More than one-third of women in the U.S. have engaged in heterosexual anal intercourse (HAI). The risk of acquiring HIV per sexual act is estimated to be 18 times higher for receptive anal intercourse than receptive vaginal intercourse; HAI is also associated with lower rates of condom use. We sought to describe frequency of HAI and condom use, HAI motivations, and HIV knowledge in the U.S.
A nationally representative sexual behavior survey of 5,162 women and men aged 18–50 year old was conducted. Data were analyzed using chi-square tests, t tests, and multivariable log-binomial regression.
Thirty-seven percent of women have engaged in HAI. In the past three months, 12.2% have engaged in HAI, compared to 83.0% reporting vaginal intercourse. The most common motivations for HAI were self and partner pleasure and curiosity. Twice as many men as women reported ever using HAI as a method of contraception (13.5% vs 6.6%, P<.001). Condom use was lower for anal versus vaginal intercourse (9% vs 16%, P<.001). More than 70% of adults erroneously believe that HIV transmission risk is greater for vaginal intercourse than anal intercourse.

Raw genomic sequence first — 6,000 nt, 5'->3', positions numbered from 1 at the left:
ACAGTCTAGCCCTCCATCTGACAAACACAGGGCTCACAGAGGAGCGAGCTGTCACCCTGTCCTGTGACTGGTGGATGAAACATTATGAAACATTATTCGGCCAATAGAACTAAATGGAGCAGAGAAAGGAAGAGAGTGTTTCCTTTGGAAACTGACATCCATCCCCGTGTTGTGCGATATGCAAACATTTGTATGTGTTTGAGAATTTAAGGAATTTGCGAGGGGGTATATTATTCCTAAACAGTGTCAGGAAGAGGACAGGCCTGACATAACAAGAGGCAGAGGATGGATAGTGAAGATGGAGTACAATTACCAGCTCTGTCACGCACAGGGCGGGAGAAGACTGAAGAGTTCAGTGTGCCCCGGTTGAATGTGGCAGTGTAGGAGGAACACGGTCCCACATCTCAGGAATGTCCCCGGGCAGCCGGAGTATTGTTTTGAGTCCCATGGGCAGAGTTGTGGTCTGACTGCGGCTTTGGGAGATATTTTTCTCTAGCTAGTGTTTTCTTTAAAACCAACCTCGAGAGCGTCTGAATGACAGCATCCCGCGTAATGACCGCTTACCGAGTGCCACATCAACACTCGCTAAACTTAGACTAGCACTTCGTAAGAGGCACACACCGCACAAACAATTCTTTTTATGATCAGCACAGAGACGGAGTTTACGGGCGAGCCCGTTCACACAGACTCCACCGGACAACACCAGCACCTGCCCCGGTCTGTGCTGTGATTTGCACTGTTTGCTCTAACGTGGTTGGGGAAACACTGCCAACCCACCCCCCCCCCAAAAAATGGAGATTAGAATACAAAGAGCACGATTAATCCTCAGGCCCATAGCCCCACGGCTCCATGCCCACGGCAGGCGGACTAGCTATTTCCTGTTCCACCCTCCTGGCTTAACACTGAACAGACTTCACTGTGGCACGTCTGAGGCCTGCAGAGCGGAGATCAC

HAI is common in the U.S. Both women and men report a wide range of motivations for both HAI and condom use with HAI. Significant knowledge gaps exist regarding HAI and HIV transmission.
University of Washington, Seattle, WA
Financial Disclosure: The authors did not report any potential conflicts of interest.